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Monday, June 6, 2016

As (Not So) Often As You Do This - another round of the crushing Protestant liturgical dilemma

Though I haven't had much time to blog recently, I wanted to show people a beautiful real-life example of the crushing effectiveness of the Ultimate Catholic Apologetics Argument (UCAA) against Protestants (which I posted about previously). 

A "Reformed Baptist" pastor named Ken at the Protestant apologetics site Beggars All had a post focused on criticizing Catholics for following "traditions of men" rather than the Bible, which turned out to be highly ironic shortly after I brought up the UCAA in the combox. There's no need to read the post or most of the comments, but if you're interested just see the last ten comments or so for how effortlessly the UCAA can take down the most committed "Bible Christian" (see THIS link to take you straight to the last few comments). 

The key post is when I responded to Ken saying, 
[Pastor Ken said]: None of what you say really carries any weight with me, since you are right in the sense that that an order of worship is not laid out word for word, but the general idea is for us to worship God by Scripture, prayer, singing, teaching, etc. and we can arrange the order however we want to and that is not a big deal to me.

[Nick's response]: The main problem I have here is that you haven't actually given any Scriptural verses that say what the "general idea" is for Christian Liturgy. The closest thing you've listed is the Lord's Supper, which you say you only do once a month. I don't even think you've given a verse that says singing is supposed to be done during liturgy.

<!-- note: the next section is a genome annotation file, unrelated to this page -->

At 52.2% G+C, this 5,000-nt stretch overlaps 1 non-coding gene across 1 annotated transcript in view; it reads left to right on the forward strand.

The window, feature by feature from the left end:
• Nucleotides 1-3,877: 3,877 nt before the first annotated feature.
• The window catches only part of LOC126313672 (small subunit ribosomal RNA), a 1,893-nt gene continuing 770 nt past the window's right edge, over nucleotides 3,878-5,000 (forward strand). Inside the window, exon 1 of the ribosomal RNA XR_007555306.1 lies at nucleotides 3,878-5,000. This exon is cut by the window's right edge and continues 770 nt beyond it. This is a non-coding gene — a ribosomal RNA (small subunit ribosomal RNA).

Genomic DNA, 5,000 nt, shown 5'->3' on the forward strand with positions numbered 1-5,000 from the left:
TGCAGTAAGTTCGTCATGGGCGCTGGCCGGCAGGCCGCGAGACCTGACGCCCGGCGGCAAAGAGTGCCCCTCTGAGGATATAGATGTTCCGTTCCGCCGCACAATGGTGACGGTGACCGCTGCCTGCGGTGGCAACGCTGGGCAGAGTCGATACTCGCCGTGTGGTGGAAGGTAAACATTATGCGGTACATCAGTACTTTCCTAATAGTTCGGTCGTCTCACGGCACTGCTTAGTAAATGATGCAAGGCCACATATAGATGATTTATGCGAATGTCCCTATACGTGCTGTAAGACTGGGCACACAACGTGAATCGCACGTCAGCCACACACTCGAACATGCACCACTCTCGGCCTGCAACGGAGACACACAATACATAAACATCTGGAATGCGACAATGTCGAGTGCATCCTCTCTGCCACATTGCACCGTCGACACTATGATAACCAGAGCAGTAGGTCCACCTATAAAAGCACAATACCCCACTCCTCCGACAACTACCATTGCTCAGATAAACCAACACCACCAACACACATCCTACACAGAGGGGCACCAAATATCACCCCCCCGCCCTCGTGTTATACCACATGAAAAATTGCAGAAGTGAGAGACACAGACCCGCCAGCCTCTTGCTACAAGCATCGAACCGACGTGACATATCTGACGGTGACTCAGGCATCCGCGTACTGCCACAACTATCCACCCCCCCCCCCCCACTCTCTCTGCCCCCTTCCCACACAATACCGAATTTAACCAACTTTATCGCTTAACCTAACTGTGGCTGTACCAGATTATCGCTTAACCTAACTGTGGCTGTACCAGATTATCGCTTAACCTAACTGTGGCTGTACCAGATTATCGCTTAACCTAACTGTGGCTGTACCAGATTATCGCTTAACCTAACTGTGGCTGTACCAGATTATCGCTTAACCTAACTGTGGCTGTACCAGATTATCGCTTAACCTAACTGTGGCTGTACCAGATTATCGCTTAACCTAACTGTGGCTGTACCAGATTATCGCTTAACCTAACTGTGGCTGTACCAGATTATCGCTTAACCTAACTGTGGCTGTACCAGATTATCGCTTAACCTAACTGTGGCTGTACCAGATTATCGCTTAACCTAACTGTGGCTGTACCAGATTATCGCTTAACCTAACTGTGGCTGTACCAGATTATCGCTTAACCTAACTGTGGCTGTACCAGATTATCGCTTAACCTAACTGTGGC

As for your admission that you only celebrated the Lord's Supper once a month, this is astonishing because either it is part of liturgy or it isn't. If it is part of liturgy, you have no right to only do it 25% of the time. This suggests a person can celebrate the Lord's Supper as rarely as they feel like it, and by extension they can leave out Scripture, prayer, etc, as often as they feel like it. All this reduces down to a liturgical relativism, which really isn't liturgy at all, but more and more a man-made event according to personal taste.
As you can see, Ken was pretty trapped here, because while the Bible does indicate the Eucharist is the essential part of the liturgy, and thus is done "often" (1 Cor 11:26), both Ken and most Evangelicals do not do this that often. And as I also point out, to compound the dilemma they are in, that line of thinking means there is nothing actually essential to the Christian Liturgy, which is ridiculous, and results in the Protestant being able to leave out anything they want on any given Sunday.

Now, it's important to note that while this massive problem didn't bother Ken nor will it trouble most other Protestants, the fact is it should, and I believe that it eventually will bother them. For now, it's great that some seeds were planted. I strongly believe that if more Catholics would start using the UCAA, I swear that this will be the downfall of Westminster Seminary in a few short years.

20 comments:

Steve Dalton said...

Nick,it s a waste of time to reason with the BA folks. Their minds are made up, they don't want to be confused with the facts. Send your time and energy educating those who are willing to learn.

prolifemama said...

Nick, please continue to provide the facts and explain the truth. There are always folks who adamantly state one thing, while still feeling uncomfortable in their minds. They need to know they're seen as individuals, and they desire a safe place to ask their question. It is never a waste of time. Jesus went after the one sheep that was lost, safely leaving the 99 who had no desire to wander.

jack mills said...

This is the Scriptural support for the comments made by Ken regarding the form of worship: "And they continued steadfastly in the apostles' doctrine and fellowship, and in breaking of bread, and in prayers." Acts 2:42

1Cor 11:26 has nothing to do with Ken's point. "As often as you eat this..." simply means that Paul was informing the church that when the Lord's supper is celebrated by the saints, the Lord's death is proclaimed until He comes back.

The early church had a simple directive in joining together for what is now called "Sunday service": The teaching of the Bible, corporate prayer, fellowship, and the Lord's supper. Most of what is done in the Catholic church on Sunday does not even remotely resemble the gathering of the early believers.

MaryC said...

So, Jack; which of numerous Protestant sects has it right then? Did the early Christians roll around on the floor, laughing and barking like dogs as the Pentecostalists do perhaps?